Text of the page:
Q. "Did the saints really rise from the dead and appear unto many when Christ was crucified. If so what became of them?"
A. The record is clear in Matt. 27:52 and 53, that "many of the bodies of saints arose and came out of their graves and went into the Holy City after His resurrection." The record is silent as to what became of them. The great lesson however is that Christ had conquered death and the grave and that in due time all who sleep in Jesus will have a triumphant resurrection. P.
Q. Are the doctrines of non-resurrectionism and annihilationism taught in the Scriptures?
A. No, indeed; they are the doctrines of heathenism, and are directly contradictory to all the teachings of the Scriptures and to the faith of the church of God from Abel to the present time, and are not tolerated by any sound and orderly church of Christ.
Q. Was Nicodemus a regenerated man?
A. I think that his coming to Christ for instruction and his tender love for Him after His death (John 3:1-15; 19:39-40) prove that he was.
Q. Can natural men, without regeneration, come to Christ and believe in Him and be saved?
A. All Scripture and experience and observance prove that they can not; but, if men desire the spiritual and holy salvation of Christ above all things else, the Scriptures prove that they are already regenerated (whether they know it or not), and will be eternally saved (Matt. 5:6; John 7: 37-39; 6:47).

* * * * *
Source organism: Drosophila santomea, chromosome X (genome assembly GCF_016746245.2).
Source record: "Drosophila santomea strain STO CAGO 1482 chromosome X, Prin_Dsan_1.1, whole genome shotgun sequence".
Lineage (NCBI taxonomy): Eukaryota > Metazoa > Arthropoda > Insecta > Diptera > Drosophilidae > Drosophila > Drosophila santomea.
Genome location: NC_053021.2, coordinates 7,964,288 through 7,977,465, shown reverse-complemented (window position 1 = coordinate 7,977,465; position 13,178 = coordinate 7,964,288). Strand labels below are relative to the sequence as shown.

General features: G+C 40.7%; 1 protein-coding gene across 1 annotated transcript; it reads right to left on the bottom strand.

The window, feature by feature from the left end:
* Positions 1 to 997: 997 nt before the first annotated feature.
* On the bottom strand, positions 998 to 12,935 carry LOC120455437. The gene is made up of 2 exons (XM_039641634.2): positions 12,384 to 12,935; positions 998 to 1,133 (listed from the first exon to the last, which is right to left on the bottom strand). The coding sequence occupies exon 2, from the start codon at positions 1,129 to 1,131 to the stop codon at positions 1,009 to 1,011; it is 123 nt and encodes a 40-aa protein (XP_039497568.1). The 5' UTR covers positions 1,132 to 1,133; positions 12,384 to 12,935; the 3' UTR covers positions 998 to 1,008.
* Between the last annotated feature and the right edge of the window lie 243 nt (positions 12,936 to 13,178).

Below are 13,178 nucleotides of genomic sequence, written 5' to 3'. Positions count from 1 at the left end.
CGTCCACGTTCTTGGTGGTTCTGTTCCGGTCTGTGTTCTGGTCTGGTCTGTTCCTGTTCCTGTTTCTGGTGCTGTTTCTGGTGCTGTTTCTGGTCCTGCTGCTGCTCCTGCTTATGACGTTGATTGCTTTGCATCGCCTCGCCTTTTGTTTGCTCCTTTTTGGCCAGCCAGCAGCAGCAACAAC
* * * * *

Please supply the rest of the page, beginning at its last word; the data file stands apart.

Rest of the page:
Q. What is it to be "sealed unto the day of redemption" (Eph. 4:30)?
A. To be marked and kept, as God's peculiar people, by His Holy Spirit until the resurrection of our bodies (Eph. 1:13,14; Rom. 8:23,38,39).
Q. Did not Jesus rise from the dead in the end of the Jewish Sabbath, before the first day of the next week commenced (Matt. 28:1)?
A. The words "in the end of the Sabbath" are indefinite; the original reads literally "late in the Sabbath," or perhaps "after the Sabbath," which ended at sunset, or six o'clock Saturday evening; the following clause, in the same verse, defines the time more exactly, "as it began to dawn toward the first day of the week." The old Syriac version of the second century reads, "as the first day of the week began to dawn."
Q. What does Paul mean when he says, "We who are alive and remain unto the coming of the Lord shall not prevent them who are asleep" (I Thess. 4:15)?